Ex-Prince George’s official Granzow latest to plead guilty in corruption scandal
By Ovetta Wiggins and and Ruben Castaneda,
A former Prince George’s County official with ties to the development community has pleaded guilty to extortion as part of a scheme that involved bribing public officials and making illegal campaign contributions to former U.S. Senate candidate Michael S. Steele, former congressman Albert R. Wynn and several others.
Karl Granzow, 46, who started as a volunteer firefighter and rose through the ranks to become deputy chief, pleaded guilty to extortion and tax evasion in federal court in Greenbelt on March 30, according to officials. The plea was unsealed Monday.
Granzow is among more than a dozen people — including former county executive Jack B. Johnson; his wife, County Council member Leslie Johnson (D-Mitchellville); former housing director James Johnson; and three prominent developers — who have pleaded guilty in a sweeping corruption scandal in Prince George’s.
The plea deal does not imply any wrongdoing by Steele, Wynn or any other candidate.
Wynn (D) said he was unaware of the illegal contributions and was uncertain whether he knew Granzow.
“I have thousands of donors,” he said. “There are people that I don’t know and people that I don’t recall. What I know is available in the public record.”
According to his guilty plea, Granzow concealed campaign contributions to state and local officials to bypass legal donation limits. Granzow, Patrick Q. Ricker and Daniel I. Colton, who are listed as co-conspirators, also recruited “straw donors,” family members and employees, to make state and federal campaign contributions for them.
Ricker pleaded guilty Dec. 30, 2009, to conspiring to commit honest services fraud, making false statements to the Federal Election Commission and tax evasion. Colton pleaded guilty to conspiracy to commit extortion and lying to the FEC. His plea was unsealed last month.
According to the court documents, Wynn received $34,000 from Granzow, Ricker, Colton and the straw donors between 2005 and 2007.
Steele, a former lieutenant governor and former chairman of the Republican National Committee, could not be reached for comment. The court documents say the Senate candidate’s campaign unwittingly filed a false quarterly report in 2006 that showed that straw donors contributed $2,000 each to his campaign when the contributions actually were made by Granzow, Ricker, Colton and another unnamed co-conspirator.
Timothy Maloney, Granzow’s attorney, would not comment.
Federal officials say Granzow, Ricker and Colton also offered bribes to public officials, including money, trips, meals, drinks, hotel rooms, flights, rounds of golf, jobs and mortgage payments to gain favorable approvals on their Greenbelt Metropark development.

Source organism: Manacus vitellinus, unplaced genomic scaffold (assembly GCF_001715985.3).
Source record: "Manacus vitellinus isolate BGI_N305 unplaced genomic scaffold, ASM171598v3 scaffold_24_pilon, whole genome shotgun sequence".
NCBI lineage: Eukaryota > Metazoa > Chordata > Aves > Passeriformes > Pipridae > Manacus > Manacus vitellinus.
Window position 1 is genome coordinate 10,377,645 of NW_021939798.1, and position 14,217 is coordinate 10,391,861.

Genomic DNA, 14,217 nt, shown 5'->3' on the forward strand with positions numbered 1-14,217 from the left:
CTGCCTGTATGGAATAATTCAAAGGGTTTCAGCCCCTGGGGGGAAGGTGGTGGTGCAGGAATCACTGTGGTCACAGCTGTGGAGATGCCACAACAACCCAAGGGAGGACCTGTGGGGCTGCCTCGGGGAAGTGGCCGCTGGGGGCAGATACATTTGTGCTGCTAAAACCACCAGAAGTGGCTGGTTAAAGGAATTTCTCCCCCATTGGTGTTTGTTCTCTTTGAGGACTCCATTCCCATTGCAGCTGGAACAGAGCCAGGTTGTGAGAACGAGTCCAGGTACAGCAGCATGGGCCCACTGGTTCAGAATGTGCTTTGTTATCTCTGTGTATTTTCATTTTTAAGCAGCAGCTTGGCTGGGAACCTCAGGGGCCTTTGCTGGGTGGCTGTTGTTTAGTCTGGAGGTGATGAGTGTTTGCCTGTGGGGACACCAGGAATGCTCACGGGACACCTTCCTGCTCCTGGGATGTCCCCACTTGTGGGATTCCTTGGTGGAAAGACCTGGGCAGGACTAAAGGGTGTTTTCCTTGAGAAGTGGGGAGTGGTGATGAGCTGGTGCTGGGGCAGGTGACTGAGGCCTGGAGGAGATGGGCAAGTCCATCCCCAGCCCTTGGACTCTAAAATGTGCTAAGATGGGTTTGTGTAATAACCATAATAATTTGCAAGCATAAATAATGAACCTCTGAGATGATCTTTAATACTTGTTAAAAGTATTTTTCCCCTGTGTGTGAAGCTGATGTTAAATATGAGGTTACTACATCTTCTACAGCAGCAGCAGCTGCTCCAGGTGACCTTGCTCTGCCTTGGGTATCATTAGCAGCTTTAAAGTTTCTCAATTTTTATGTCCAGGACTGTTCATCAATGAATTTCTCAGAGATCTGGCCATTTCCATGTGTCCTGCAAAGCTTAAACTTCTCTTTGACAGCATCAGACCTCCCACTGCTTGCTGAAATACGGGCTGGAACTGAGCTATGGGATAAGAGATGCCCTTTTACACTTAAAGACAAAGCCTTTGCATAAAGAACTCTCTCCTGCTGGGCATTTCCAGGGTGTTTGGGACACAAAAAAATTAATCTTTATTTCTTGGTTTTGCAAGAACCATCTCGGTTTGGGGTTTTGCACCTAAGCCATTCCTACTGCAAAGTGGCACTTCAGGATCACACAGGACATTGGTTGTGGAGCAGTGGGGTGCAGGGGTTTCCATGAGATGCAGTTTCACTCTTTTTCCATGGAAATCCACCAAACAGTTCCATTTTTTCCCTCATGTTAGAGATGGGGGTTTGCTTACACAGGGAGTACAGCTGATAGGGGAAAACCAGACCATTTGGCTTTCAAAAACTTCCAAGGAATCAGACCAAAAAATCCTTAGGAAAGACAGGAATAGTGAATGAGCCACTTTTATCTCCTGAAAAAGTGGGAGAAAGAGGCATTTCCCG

All three have a financial stake in the Greenbelt Metropark, which would have produced housing, retail and commercial space near the Greenbelt Metro station. The 240-acre project is in flux. It has been on the county planning books for more than 10 years, but now it is unclear whether it will be built.
According to the plea deal, Granzow was part of a conspiracy that offered the bribes from 1997 through Sept. 11, 2008.
“Citizens have a right to expect government officials to make decisions based on the public good rather than their personal interests,” U.S. Attorney Rod J. Rosenstein said Monday in a statement announcing the plea deal. “For more than a decade, these defendants conspired to influence Prince George’s County government through a variety of corrupt schemes that had one thing in common: providing undisclosed personal benefits to government officials.”
In exchange for the bribes and contributions, officials agreed to take actions favorable to the developers, according to the plea deal.
Those actions included obtaining an approval letter for the project’s site plan, providing the developers with privileged county information, and making sure that the project was approved by officials at the state and local levels, according to court papers filed with the plea deal.
In May, Jack Johnson, 62, pleaded guilty to extortion and witness- and evidence-tampering. Under the terms of his deal, Johnson admitted that he took more than $400,000 in bribes and began shaking down developers shortly after he took office in 2003.
Last month, Leslie Johnson, 59, pleaded guilty to witness-tampering and destruction of evidence, a felony. She tried to hide $79,600 in cash in her bra and underwear as FBI agents knocked at the door of the couple’s home in November. The Johnsons were arrested that day.
The illegal contributions were made to Vision for 2006, which included Jack Johnson, former delegate Obie Patterson (D) and former County Council member Marilynn M. Bland (D), and to the Twenty-Third Team Slate, which includes 30 candidates for state and local office.
During the scheme, Granzow provided $30,000 to $70,000 in illegal contributions and property to public officials. He also pleaded guilty to failing to report $225,974 in income on his federal returns, resulting in a tax loss of $74,191.
Granzow faces 10 years in prison for both offenses. No sentencing date has been scheduled.